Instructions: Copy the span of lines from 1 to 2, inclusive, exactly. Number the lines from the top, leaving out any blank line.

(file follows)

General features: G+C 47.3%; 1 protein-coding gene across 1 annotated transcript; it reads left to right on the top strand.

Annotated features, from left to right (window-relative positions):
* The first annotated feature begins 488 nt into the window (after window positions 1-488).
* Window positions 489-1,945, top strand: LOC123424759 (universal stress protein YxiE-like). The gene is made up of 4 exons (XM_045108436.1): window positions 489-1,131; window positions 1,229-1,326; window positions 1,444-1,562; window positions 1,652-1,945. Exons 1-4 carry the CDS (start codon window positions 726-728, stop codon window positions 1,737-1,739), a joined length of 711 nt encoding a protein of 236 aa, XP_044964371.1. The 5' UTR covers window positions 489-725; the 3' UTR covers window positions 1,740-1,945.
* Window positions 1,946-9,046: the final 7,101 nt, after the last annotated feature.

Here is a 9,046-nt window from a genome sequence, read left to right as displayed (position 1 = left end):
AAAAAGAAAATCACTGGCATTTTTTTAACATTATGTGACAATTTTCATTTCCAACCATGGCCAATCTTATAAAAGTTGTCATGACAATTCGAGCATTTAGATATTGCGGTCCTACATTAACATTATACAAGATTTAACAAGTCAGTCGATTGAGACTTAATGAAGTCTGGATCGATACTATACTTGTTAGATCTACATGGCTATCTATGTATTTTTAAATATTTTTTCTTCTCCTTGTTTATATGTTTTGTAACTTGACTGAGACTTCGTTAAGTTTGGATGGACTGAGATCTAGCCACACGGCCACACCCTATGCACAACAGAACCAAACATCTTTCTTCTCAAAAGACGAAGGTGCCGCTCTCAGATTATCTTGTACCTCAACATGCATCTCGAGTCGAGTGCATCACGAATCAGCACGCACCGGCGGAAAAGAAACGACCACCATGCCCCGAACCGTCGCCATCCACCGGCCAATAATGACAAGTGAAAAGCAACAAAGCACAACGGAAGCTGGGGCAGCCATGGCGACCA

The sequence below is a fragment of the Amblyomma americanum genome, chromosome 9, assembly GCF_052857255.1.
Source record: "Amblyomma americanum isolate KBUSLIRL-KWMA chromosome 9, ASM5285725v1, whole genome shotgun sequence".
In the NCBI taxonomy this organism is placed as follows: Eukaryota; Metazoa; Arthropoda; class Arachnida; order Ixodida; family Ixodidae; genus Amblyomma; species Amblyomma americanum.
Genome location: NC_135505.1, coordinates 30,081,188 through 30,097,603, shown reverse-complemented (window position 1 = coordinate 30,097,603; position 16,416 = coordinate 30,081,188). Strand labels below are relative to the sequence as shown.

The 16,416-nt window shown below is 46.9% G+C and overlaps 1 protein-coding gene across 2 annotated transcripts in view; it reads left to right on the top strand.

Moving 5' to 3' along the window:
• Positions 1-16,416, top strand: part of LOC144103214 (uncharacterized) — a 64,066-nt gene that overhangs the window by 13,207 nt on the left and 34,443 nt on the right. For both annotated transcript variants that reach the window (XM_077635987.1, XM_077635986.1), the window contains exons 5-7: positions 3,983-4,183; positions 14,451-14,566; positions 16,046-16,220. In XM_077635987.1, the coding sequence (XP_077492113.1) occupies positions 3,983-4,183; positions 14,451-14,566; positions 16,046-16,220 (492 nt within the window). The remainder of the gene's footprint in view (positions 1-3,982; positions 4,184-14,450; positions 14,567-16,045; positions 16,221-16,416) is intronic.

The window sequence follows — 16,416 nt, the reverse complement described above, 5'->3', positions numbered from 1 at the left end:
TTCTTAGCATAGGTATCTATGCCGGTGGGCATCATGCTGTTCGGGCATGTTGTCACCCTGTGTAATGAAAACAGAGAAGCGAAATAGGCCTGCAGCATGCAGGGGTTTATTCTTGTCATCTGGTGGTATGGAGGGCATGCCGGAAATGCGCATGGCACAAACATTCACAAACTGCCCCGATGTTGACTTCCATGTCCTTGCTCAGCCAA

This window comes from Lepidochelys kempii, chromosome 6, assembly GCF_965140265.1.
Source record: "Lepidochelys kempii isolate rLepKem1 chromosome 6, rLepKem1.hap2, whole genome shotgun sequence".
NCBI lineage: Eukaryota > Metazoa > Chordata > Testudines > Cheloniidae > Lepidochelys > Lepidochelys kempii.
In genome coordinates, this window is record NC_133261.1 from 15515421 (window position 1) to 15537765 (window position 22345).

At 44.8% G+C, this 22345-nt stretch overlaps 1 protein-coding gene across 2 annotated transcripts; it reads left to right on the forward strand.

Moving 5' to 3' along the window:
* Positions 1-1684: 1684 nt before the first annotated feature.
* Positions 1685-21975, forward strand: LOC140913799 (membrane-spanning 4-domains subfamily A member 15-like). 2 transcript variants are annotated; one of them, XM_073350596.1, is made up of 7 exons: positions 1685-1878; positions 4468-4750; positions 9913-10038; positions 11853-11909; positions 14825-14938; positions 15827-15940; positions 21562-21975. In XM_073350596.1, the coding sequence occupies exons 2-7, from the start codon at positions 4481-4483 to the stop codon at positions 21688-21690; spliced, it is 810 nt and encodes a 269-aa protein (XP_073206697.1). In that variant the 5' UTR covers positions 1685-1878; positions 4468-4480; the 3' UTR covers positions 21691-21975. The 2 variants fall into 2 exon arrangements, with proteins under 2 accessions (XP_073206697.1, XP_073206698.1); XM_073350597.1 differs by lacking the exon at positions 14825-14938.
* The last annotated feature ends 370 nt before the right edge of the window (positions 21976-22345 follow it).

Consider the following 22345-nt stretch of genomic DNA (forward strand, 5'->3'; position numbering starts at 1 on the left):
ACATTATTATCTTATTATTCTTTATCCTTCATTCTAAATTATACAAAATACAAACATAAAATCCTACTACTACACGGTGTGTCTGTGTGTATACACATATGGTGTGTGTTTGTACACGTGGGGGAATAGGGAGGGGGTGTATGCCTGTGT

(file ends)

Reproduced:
General features: G+C 47.3%; 1 protein-coding gene across 1 annotated transcript; it reads left to right on the top strand.

Annotated features, from left to right (window-relative positions):